Senate Majority leader Harry Reid thinks that the U.S. Olympic Team’s uniforms—made in China as they were—deserve to be burned. He reasons that we have an abundance of unemployed textile workers in this country—why shouldn’t we take advantage of them to manufacture the Olympics uniforms? Wouldn’t that put these Americans back to work?
There are many fallacies in Reid’s thinking—so many, it’s hard to know where to start. We might first ask why there are so many unemployed textile workers in this country. A particular industry must begin to lay-off workers when the demand for its product shifts elsewhere in the economy. In an unhampered market economy, these workers are free to shift their labor into a line of production that is more compatible with their comparative advantage. To the extent that they are unable to participate in this dynamic shifting inherent in the market economy, they are hindered by a multitude of government interventions. These include but are not limited to: minimum wage, government unemployment benefits, bailouts, and artificially low interest rates which prevent the liquidation process. Reid himself has voiced support for some of these policies which make it more difficult for unemployed textile workers to find jobs.
Reid engages in yet another fallacy when he voices concerns about international trade. Most likely, the U.S. Olympic Committee chose a Chinese manufacturer because it was cheaper than other alternatives. Reid is outraged because he thinks the Committee should have, instead, selected a more expensive U.S. manufacturer in order to preserve U.S. jobs. In other words, Reid thinks that higher costs of production are the key to increased wealth. When stated this way, his view is rendered nonsensical. By choosing the cheaper alternative, the Committee has more money than they would have otherwise, and who knows where they might spend this money.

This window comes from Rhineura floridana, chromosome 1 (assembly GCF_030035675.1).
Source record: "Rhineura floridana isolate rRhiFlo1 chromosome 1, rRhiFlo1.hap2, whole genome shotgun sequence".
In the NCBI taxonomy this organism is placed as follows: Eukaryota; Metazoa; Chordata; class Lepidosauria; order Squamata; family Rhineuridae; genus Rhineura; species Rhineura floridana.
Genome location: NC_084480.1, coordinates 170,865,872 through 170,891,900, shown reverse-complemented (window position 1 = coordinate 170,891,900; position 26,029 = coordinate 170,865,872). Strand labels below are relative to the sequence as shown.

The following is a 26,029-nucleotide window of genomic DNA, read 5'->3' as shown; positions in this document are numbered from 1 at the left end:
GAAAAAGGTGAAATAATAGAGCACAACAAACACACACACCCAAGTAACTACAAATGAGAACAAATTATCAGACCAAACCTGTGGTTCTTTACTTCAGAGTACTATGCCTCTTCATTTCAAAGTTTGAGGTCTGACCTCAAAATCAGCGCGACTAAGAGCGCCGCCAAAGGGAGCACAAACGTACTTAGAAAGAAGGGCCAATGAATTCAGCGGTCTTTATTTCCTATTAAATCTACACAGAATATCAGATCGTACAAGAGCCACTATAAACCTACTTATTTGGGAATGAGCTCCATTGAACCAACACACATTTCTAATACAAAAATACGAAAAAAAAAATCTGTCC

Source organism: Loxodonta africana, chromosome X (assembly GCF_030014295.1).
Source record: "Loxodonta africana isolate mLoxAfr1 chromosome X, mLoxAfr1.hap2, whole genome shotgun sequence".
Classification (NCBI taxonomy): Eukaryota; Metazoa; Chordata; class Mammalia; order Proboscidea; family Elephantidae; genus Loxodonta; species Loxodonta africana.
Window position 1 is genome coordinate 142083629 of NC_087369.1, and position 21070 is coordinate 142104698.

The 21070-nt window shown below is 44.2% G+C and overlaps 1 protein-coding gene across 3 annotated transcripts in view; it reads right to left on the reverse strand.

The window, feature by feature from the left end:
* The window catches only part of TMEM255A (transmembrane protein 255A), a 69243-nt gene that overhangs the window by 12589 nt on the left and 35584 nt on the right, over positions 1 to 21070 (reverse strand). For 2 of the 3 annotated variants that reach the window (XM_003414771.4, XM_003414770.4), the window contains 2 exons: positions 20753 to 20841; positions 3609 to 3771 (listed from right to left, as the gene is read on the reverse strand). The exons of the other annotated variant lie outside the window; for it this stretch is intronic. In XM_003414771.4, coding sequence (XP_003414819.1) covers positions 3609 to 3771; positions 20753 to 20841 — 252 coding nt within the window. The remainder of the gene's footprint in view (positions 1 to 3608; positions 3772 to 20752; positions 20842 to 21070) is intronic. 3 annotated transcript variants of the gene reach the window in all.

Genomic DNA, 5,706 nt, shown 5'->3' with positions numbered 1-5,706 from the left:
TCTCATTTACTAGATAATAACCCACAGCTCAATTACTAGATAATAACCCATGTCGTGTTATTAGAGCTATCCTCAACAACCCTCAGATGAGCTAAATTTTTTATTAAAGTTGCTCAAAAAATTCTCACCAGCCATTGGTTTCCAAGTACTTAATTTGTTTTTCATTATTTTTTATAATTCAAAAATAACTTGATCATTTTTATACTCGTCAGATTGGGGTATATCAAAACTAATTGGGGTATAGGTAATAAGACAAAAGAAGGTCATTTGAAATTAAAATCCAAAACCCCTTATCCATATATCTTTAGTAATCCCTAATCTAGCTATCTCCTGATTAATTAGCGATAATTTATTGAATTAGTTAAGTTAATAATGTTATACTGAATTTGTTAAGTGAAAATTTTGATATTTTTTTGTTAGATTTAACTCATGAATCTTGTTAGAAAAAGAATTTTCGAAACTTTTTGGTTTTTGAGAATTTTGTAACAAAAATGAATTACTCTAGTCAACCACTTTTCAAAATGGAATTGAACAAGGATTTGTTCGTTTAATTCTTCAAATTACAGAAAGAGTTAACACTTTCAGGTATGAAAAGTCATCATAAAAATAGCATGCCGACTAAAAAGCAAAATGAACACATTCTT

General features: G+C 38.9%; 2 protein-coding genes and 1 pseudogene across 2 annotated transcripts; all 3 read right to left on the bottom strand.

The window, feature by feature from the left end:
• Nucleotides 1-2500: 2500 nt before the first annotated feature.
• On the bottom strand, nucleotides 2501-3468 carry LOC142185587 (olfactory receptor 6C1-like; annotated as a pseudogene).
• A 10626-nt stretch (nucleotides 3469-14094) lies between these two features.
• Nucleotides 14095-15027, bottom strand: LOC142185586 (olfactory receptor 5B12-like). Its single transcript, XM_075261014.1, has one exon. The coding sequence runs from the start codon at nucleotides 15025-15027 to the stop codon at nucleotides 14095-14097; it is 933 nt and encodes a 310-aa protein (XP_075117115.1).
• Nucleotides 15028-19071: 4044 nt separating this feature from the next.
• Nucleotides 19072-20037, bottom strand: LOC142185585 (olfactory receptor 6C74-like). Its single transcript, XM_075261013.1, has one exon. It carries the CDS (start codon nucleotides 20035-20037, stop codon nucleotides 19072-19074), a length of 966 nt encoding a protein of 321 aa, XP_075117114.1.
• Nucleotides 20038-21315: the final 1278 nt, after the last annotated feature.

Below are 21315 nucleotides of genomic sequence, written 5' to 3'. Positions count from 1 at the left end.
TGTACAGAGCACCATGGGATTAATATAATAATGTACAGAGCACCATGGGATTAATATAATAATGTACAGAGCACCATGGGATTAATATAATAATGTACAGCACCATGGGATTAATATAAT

Is Reid equally concerned when cities within the same country outsource production to one another? How about when households outsource much of their production to businesses within the city? Driven to its logical conclusion, everyone should produce only for himself or herself. After all, this is a surefire way to reduce unemployment—including that of the displaced textile workers. If every man, woman, and child had to individually produce all the food, shelter, and clothing that he desired, there would be plenty of work to go around. And plenty of poverty too.
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